The labour market is beginning to slow down as rising interest rates take their toll on hiring activity, new data out today shows.
According to the latest research from accountancy firm BDO, demand for workers slowed for the second consecutive month in August bringing BDO’s employment index down by 0.81 points to 110.92.
The previous monthly dip in hiring intentions in July was the first fall in six months, suggesting that higher rates are finally starting to cool the labour market.
“Businesses are reacting to the higher interest rate environment with conservative decisions about hiring,” Kaley Crossthwaite, partner at BDO, confirmed.
The survey comes ahead of crucial labour market figures for July, set to be published by the Office for National Statistics on Tuesday, as the Bank of England considers whether to hike interest rates again.
The Bank has been persistently surprised by the strength of wage growth over recent months, which has raised the prospect of a wage-price spiral, which is when workers demand higher wages to keep up with inflation, forcing firms paying wages to hike costs further.
In June, annual pay growth excluding bonuses hit 7.8 per cent, the highest level since records began in 2001. There was also a rise in the unemployment rate, which climbed to 4.2 per cent from 3.9 per cent.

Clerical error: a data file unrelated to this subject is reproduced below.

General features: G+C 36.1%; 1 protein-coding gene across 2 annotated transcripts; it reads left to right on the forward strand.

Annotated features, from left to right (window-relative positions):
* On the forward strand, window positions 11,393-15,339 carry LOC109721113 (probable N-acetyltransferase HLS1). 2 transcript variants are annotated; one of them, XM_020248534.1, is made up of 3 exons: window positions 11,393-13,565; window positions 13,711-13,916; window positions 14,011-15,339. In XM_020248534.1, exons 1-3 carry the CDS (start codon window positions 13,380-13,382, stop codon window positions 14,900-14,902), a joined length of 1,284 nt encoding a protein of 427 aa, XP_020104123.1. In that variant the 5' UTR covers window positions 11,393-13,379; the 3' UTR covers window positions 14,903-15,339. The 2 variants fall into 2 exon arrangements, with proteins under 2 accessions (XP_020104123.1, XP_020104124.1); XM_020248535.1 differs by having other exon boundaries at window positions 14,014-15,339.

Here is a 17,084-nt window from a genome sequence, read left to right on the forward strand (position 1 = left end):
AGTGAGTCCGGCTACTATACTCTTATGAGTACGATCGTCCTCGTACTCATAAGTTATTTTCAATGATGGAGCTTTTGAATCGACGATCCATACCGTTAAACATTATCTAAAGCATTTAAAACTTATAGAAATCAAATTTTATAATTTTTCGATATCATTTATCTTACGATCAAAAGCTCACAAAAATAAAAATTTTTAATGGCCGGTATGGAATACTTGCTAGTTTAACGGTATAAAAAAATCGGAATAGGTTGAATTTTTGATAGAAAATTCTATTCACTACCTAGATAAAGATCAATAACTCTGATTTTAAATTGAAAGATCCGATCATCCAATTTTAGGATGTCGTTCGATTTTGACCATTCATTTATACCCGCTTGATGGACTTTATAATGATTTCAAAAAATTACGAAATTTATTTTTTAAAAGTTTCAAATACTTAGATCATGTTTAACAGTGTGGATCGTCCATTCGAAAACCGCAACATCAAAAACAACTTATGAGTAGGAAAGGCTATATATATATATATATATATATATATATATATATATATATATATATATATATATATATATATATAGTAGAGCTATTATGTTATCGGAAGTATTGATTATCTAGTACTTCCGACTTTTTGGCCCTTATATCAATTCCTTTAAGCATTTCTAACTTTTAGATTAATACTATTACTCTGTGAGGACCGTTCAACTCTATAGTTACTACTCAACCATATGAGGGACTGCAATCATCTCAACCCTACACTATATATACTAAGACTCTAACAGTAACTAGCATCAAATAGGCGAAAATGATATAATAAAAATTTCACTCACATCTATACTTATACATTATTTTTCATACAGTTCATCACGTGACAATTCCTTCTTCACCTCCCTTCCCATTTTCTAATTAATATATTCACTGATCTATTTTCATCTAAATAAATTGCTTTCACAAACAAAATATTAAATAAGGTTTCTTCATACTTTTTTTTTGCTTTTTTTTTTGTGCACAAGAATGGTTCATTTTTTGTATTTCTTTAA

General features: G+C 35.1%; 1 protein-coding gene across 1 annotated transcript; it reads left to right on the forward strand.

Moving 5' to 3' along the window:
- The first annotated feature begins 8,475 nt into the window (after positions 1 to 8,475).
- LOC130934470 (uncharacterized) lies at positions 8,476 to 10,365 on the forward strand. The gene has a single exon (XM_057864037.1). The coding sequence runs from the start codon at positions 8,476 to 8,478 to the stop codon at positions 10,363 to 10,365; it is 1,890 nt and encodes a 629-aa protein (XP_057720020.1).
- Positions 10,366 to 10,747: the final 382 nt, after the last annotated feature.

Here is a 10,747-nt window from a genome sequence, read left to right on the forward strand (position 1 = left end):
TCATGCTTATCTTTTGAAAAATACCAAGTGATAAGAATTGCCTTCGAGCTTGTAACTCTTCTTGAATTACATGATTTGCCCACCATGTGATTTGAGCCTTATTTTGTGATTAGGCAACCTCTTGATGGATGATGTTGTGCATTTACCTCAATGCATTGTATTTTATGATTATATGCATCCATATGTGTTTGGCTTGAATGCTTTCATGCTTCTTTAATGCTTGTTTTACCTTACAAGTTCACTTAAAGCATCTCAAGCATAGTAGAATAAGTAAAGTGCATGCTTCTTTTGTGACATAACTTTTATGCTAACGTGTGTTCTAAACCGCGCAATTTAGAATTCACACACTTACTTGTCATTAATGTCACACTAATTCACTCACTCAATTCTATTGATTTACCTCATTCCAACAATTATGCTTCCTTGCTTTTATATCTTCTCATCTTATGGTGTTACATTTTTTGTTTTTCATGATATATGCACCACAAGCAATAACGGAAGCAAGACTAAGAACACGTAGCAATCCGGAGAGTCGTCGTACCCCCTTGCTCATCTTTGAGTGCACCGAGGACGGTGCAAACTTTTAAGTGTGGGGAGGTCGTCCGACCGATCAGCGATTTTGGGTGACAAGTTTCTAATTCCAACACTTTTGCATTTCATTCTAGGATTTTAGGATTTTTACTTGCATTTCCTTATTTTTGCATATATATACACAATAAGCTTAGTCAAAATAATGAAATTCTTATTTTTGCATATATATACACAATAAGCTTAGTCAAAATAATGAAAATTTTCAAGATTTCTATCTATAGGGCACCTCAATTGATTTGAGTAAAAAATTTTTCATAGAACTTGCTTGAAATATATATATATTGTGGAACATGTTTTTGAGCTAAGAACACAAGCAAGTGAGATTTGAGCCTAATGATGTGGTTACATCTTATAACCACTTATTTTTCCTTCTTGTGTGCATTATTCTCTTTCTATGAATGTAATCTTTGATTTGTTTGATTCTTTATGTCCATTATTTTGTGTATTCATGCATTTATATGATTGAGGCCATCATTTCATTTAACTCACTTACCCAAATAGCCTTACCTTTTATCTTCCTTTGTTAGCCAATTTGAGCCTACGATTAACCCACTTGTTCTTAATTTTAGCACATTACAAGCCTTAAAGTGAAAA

July’s pay growth figures are expected to show average earnings increased at around 7.6 per cent, slower than last month but still worryingly fast. The unemployment rate meanwhile is tipped to rise to 4.3 per cent.
Although there are signs the labour market is beginning to cool, it remains too tight for rate-setters at the Bank of England to be comfortable.
Data out last week from KPMG and the REC showed reduced recruitment activity, with the fastest fall in permanent placements in over three years.
However, the survey showed that pay pressures remained elevated, with starting salaries continuing to rise in August.
Speaking to MPs last week, Jon Cunliffe, deputy governor at the Bank, said that the labour market was only seeing a “slow cooling”. Cunliffe and governor Andrew Bailey both highlighted developments in the labour market as crucial for the future path of interest rates.
Economists suggested that the data would not be enough to dissuade the Bank of England’s Monetary Policy Committee from a further 25 basis point rate hike when it meets later next week.
Paul Dales, chief UK economist at Capital Economics, said that while the data will likely show that the labour market likely became “less tight” in July, it won’t be a “big easing in wage growth, which probably remained too high for comfort for the Bank of England”.
Pantheon Macroeconomics said in a note that July’s average weekly earnings figures “will probably maintain the pressure on the MPC to raise interest rates a little further”.